Chances are that you carry your smartphone with you everywhere and more often than not, it’s in the palm of your hand, while your wallet is in your back pocket or at the bottom of a purse. If you have an Android phone with NFC, you can say goodbye, well for the most part, your trusty old wallet. It’s time to pay with your phone. Here’s how to setup and pay with Google Wallet on your Android phone.
If you regularly call a friend, family member or colleague at work, it can be a tiresome process if they do not have a direct line. The need for dialing extensions also extends to customer service calling centers, who seem to make it increasingly difficult to get in touch with an actual person. It can be an exercise in frustration. You have to wait for the answering system and then manually enter extensions. Thankfully, there is a way to automate that process. Here’s how to add extensions to Android contact phone numbers, allowing your phone to do all the dialing for you.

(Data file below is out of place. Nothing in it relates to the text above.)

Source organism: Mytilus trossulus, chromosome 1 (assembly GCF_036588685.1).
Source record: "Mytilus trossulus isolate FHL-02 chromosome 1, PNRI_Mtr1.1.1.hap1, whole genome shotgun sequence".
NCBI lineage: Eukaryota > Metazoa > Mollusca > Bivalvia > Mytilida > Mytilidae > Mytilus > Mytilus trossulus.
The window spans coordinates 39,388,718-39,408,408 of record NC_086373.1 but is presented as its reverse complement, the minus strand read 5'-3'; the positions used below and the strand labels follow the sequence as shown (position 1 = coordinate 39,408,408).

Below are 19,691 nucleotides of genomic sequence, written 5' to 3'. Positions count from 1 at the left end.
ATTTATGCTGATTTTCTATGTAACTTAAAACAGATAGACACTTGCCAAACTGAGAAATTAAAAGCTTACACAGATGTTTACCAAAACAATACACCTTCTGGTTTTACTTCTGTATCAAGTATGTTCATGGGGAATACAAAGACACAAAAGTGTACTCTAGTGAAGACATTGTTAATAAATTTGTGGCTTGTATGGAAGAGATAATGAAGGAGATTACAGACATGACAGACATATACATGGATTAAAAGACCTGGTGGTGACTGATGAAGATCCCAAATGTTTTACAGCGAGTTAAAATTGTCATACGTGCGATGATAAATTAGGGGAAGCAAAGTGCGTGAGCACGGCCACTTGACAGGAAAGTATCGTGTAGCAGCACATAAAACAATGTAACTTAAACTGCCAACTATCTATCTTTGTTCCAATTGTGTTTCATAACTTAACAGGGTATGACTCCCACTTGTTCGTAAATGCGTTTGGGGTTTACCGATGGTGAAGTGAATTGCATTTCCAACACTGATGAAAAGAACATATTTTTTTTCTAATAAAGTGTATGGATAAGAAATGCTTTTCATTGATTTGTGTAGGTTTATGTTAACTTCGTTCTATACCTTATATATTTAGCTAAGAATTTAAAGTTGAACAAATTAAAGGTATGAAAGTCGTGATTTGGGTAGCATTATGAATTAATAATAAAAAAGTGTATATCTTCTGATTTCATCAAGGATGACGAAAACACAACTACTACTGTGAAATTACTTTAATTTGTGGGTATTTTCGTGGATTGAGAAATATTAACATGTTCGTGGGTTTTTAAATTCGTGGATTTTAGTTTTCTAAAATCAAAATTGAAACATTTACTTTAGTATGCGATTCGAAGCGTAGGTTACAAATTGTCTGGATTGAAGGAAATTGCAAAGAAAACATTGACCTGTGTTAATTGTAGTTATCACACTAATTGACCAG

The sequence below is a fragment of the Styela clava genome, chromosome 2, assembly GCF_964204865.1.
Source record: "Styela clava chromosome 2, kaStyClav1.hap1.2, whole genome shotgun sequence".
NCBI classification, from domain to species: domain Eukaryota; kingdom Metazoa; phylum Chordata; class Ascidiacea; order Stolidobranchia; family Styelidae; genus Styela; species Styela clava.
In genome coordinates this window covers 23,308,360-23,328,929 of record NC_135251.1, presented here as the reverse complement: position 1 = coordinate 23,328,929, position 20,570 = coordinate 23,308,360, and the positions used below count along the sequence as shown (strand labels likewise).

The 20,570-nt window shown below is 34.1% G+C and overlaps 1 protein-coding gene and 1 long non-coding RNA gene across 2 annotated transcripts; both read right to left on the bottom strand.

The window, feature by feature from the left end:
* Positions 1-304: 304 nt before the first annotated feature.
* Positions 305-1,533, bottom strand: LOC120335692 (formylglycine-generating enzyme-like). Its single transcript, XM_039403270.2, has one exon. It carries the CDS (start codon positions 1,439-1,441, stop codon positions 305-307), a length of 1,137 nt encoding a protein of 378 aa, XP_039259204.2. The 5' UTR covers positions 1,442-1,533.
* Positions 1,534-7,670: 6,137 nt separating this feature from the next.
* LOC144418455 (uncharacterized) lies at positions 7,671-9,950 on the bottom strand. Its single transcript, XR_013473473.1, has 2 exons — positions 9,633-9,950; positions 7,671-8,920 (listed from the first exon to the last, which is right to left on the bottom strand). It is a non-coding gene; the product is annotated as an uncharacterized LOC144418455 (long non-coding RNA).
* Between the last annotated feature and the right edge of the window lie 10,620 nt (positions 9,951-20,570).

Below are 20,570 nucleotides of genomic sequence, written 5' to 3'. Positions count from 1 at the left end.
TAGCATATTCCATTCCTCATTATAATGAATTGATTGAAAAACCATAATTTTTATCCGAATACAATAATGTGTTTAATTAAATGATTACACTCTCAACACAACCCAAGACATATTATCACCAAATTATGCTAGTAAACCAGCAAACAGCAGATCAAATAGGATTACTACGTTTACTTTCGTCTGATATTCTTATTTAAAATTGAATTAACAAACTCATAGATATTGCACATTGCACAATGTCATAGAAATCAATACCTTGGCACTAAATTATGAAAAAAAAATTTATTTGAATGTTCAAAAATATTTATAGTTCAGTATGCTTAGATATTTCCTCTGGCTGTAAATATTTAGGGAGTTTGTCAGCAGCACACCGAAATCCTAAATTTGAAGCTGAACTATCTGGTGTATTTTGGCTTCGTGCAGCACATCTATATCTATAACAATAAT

The beauty of widgets is they are able to bring information out front, without having to dive into an application, but that’s easy enough to do as well. Lock screen widgets extend that state of awesomeness, bringing them to the lock screen. Now you can see weather, missed calls, text messages email, calendar, tweets, Google Now and so much more without unlocking your phone. Here’s how to set up lock screen widgets on Android.
What you’ll need
A phone or tablet running Android Jelly Bean 4.2 or greater.